Overall, the process looks like this: Overview of upgrade with a data guard

This procedure starts right before I start AutoUpgrade in DEPLOY mode. Downtime has begun, and no users are connected to the database.

Before Upgrade

I always use the latest version of AutoUpgrade. Download it and put it into $ORACLE_HOME/rdbms/admin.

A newer version of AutoUpgrade can also upgrade to older database releases, so don’t worry if the AutoUpgrade version doesn’t match the Oracle Database release that you are upgrading to.

Disable Fast-Start Failover (FSFO)

Fast-Start Failover must be disabled during upgrade. I connect to Data Guard CLI (dgmgrl) and disable it:

DGMGRL> disable fast_start failover;

Restore Point

I need to protect the standby database against errors during the upgrade. I create a guaranteed restore point on the standby database:

STANDBY SQL> alter database recover managed standby database cancel;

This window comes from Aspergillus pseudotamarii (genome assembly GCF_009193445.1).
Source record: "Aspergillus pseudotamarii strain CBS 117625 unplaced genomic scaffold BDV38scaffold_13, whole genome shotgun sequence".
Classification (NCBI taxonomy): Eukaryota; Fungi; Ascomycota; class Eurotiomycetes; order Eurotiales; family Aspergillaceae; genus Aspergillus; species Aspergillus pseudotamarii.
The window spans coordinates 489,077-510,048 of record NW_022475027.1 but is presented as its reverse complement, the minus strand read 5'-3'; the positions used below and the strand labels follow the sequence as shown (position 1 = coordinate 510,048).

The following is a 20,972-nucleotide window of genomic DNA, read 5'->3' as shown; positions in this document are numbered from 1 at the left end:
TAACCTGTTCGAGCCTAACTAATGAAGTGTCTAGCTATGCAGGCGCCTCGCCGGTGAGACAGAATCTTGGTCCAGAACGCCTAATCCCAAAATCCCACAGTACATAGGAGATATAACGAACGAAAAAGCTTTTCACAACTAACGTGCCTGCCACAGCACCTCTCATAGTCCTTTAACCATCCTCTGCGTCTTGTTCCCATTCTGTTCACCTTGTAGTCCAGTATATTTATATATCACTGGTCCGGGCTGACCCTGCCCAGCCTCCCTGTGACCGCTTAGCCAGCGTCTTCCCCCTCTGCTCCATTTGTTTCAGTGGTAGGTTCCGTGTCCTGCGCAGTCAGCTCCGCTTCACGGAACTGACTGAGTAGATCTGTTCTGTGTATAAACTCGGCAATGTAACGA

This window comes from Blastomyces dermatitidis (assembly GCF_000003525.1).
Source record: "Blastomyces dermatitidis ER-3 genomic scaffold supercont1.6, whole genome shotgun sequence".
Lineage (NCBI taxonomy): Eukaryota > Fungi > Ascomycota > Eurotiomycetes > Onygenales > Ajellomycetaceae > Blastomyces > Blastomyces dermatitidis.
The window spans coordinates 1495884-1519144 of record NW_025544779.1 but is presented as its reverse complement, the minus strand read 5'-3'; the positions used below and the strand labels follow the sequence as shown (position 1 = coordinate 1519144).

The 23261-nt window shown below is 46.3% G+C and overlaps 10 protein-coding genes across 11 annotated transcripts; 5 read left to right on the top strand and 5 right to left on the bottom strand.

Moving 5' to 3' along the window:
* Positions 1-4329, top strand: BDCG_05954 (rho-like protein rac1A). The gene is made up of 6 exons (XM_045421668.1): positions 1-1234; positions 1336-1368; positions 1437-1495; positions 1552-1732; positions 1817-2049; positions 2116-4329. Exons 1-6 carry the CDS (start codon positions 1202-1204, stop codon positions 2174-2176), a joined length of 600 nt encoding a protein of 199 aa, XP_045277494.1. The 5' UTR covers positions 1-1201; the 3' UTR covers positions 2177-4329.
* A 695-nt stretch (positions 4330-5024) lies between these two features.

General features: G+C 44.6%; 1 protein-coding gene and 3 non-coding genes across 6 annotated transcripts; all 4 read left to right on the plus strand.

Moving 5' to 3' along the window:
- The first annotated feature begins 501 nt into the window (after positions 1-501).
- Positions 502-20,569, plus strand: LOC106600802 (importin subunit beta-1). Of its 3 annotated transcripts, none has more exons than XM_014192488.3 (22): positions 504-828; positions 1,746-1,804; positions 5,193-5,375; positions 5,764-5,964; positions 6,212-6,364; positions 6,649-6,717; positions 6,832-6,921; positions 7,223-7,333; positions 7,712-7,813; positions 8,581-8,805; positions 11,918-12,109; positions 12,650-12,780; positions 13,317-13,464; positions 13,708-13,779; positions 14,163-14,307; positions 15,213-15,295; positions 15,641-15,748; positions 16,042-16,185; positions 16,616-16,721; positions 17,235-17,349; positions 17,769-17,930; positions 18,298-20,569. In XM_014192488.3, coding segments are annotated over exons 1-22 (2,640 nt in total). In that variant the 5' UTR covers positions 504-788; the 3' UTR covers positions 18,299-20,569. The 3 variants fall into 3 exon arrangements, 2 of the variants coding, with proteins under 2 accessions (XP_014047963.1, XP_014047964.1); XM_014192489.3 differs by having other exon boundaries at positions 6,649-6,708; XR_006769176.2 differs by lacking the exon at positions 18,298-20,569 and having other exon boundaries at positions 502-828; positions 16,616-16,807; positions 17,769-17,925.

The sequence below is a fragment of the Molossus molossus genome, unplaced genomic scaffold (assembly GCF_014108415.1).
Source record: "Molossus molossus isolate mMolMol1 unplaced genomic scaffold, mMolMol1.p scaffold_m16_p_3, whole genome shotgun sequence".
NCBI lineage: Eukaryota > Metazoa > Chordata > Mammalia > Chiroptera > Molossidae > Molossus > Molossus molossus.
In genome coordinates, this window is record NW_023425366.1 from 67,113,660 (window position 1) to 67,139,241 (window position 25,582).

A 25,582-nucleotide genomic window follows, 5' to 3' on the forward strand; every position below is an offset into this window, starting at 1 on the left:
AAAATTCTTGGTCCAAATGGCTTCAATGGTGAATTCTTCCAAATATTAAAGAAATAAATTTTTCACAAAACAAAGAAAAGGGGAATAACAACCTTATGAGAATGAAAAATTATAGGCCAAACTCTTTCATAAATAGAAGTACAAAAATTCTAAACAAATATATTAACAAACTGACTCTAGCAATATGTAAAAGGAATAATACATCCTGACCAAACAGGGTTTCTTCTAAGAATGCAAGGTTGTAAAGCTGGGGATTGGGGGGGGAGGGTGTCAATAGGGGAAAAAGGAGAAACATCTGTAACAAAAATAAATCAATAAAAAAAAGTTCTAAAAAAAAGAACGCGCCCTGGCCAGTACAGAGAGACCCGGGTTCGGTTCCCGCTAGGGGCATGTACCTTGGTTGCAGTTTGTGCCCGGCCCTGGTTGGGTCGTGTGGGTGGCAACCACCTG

STANDBY SQL> create restore point stdby_before_upg guarantee flashback database;
STANDBY SQL> alter database recover managed standby database disconnect from session;

Set Parameters

If I plan on making changes to the database initialization parameters as part of the upgrade of the primary database, I probably also want to make the same changes on the standby database.

I can make changes to database initialization parameters using these AutoUpgrade config file parameters:

  • remove_underscore_parameters
  • add_after_upgrade_pfile
  • add_during_upgrade_pfile
  • del_after_upgrade_pfile
  • del_during_upgrade_pfile

I can also review the Preupgrade Summary Report for suggested changes to the database initialization parameters.

Save the changes to the SPFile only:

STANDBY SQL> alter system set ... scope=spfile;

Restart Standby Database In New Oracle Home

The standby database must be started in the new Oracle Home; the Oracle Home I upgrade to.

  • First, I stop the standby database:

    [oracle@standby]$ srvctl stop database -d $ORACLE_UNQNAME
    
  • Ideally, I have stored these files outside the Oracle Home; like ASM. In that case, I don’t need to do anything:

    • SPFile
    • Password file
    • Data Guard broker config files
    • Network files (sqlnet.ora, tnsnames.ora etc.)

    If I stored the files inside the Oracle Home, I must move them to the new Oracle Home (see appendix).

  • Next, I restart the database in the new Oracle Home. I must restart in mount mode:

    [oracle@standby]$ #Set environment to new Oracle Home
    [oracle@standby]$ export ORACLE_HOME=/u01/app/oracle/product/19.0.0.0/dbhome_1